In Liate Wote we came across this calabash tree. These "fruits" are the size of water melons and only the outer casing is used, as bowls. The white substance inside has no use, apparently. Unusual here where everything is useful for something!
As an aside.......about 2 months ago we gave some old packets of assorted seeds, that were in the house, to one of our office colleagues. He arrived here today with 3 courgettes the size of marrows. Apparently, he harvested large quantities of these on his farm and fed most of his village with them whilst we were away. They were much enjoyed although nobody knew what they were eating. He came to bring me some and to find out what they were called. He is drying seeds ready for next year. Might we be responsible for bringing courgettes to North Ghana?

Thursday, 8 September 2011

Challenges of Paradise

One night of each week was spent at Mountain Paradise, a remote lodge most of the way up a mountain in the Volta hidden, almost by trees of a wide variety. On arrival we were offered a visit to the mountain waterfall, which we accepted. We didn't ask too many questions and departed in sensible shoes with the guide and handy bottles of water. A mile down the road as we were wondering where the forest walk began, the guide headed down a steep drop into the trees. So we continued for a total of 3 hours navigating precipitous paths and steep wet leaf covered slopes. Even when we needed to lower ourselves on ropes it still seemed better to continue than turn back. Eventually, we reached the falls and they were beautiful. As we emerged on our knees at the bottom of the lodge garden, soaked and exhausted the guide said, "I'm very pleased with you. I didn't think you would manage that when we left here!" We slept well that night.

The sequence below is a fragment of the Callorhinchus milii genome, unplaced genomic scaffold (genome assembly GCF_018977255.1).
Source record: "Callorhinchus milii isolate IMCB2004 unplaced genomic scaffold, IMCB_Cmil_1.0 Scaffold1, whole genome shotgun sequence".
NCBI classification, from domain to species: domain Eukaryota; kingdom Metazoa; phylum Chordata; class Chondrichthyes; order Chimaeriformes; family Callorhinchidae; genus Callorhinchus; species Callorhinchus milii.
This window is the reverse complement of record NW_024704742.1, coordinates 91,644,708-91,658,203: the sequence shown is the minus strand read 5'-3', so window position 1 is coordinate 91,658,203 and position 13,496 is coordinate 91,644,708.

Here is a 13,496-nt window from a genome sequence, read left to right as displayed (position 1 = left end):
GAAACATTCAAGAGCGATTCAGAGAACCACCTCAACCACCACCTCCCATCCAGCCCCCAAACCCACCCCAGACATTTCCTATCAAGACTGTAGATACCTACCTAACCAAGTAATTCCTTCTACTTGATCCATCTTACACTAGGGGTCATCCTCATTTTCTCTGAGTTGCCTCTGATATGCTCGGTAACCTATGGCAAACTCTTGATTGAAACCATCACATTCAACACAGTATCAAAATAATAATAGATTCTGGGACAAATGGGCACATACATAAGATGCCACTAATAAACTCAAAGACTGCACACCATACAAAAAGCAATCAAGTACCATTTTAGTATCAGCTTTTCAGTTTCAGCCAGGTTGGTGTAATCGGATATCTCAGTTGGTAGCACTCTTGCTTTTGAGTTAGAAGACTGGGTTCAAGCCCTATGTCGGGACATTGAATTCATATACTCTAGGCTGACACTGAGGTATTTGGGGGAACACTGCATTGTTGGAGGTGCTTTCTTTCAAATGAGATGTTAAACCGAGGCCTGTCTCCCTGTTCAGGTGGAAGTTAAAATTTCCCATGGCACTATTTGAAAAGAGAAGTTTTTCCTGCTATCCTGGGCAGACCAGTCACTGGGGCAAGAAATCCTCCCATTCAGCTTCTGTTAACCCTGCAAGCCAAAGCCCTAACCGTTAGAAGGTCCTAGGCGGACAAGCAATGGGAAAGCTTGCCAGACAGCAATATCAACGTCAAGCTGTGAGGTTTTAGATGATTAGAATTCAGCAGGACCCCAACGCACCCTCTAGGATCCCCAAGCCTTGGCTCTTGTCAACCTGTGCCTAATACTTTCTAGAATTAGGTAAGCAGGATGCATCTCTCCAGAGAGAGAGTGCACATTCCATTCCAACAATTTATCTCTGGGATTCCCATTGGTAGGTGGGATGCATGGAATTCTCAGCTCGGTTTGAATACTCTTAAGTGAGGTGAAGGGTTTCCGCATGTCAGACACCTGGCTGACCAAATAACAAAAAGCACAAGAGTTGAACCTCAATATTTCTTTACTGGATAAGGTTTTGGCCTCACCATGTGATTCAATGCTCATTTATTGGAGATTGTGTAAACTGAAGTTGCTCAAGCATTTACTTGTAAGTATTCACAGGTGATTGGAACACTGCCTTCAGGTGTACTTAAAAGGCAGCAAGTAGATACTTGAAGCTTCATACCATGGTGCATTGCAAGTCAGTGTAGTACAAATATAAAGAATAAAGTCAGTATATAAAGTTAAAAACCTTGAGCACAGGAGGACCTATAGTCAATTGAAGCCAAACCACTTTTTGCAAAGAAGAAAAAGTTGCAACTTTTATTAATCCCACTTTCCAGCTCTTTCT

This area is full of natural treasures. Above the village of Amedzofe, the highest in W Africa, is Mt Gemi. That was a bit of a hike too. It looked glorious from the village but weather is fast moving here and by the time we reached the top the view was obliterated by dense cloud. Shame!
Another village, Liate Wate, home to another impressive waterfall, had local industries to be proud of. We cut through a gap in foliage along the lane to visit a group of men making palm wine. They gather the sap from the inside of a fallen palm tree trunk which has been left for 3 weeks. The white liquid oozes through and is collected in bottles from a hole drilled underneath. It ferments until refrigerated so our plastic bottle of wine needed to have its gas released frequently on the journey back to the hotel. The taste varies and is better chilled. It can be very sweet and also rather earthy tasting. Palm gin was being distilled nearby through a line of huge petrol drums and dripped into a bowl. This can be extremely strong and lethal with no taste but burns all the way down!